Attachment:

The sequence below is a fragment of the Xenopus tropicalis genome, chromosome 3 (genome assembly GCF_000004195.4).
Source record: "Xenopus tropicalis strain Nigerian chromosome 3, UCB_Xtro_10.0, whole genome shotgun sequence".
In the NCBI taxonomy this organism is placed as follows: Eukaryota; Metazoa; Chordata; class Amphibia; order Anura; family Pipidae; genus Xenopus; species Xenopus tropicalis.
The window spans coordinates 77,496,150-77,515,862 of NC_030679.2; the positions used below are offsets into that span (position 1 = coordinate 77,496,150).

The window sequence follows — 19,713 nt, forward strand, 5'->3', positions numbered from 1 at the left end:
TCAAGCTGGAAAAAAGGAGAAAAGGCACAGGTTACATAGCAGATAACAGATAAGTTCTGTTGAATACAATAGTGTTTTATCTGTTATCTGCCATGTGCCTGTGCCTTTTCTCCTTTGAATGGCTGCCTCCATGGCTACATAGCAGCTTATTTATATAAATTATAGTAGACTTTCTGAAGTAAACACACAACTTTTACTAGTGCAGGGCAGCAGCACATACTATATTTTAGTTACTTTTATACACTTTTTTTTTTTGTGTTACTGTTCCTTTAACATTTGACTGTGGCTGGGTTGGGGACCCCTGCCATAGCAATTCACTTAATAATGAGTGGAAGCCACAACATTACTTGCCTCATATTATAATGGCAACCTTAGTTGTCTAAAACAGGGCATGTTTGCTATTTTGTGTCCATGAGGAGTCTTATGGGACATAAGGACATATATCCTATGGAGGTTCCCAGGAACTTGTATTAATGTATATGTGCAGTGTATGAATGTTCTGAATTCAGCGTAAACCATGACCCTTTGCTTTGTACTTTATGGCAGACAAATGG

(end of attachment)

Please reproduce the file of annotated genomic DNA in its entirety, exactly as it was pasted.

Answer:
The sequence below is a fragment of the Xenopus tropicalis genome, chromosome 3 (genome assembly GCF_000004195.4).
Source record: "Xenopus tropicalis strain Nigerian chromosome 3, UCB_Xtro_10.0, whole genome shotgun sequence".
In the NCBI taxonomy this organism is placed as follows: Eukaryota; Metazoa; Chordata; class Amphibia; order Anura; family Pipidae; genus Xenopus; species Xenopus tropicalis.
The window spans coordinates 77,496,150-77,515,862 of NC_030679.2; the positions used below are offsets into that span (position 1 = coordinate 77,496,150).

The window sequence follows — 19,713 nt, forward strand, 5'->3', positions numbered from 1 at the left end:
TCAAGCTGGAAAAAAGGAGAAAAGGCACAGGTTACATAGCAGATAACAGATAAGTTCTGTTGAATACAATAGTGTTTTATCTGTTATCTGCCATGTGCCTGTGCCTTTTCTCCTTTGAATGGCTGCCTCCATGGCTACATAGCAGCTTATTTATATAAATTATAGTAGACTTTCTGAAGTAAACACACAACTTTTACTAGTGCAGGGCAGCAGCACATACTATATTTTAGTTACTTTTATACACTTTTTTTTTTTGTGTTACTGTTCCTTTAACATTTGACTGTGGCTGGGTTGGGGACCCCTGCCATAGCAATTCACTTAATAATGAGTGGAAGCCACAACATTACTTGCCTCATATTATAATGGCAACCTTAGTTGTCTAAAACAGGGCATGTTTGCTATTTTGTGTCCATGAGGAGTCTTATGGGACATAAGGACATATATCCTATGGAGGTTCCCAGGAACTTGTATTAATGTATATGTGCAGTGTATGAATGTTCTGAATTCAGCGTAAACCATGACCCTTTGCTTTGTACTTTATGGCAGACAAATGG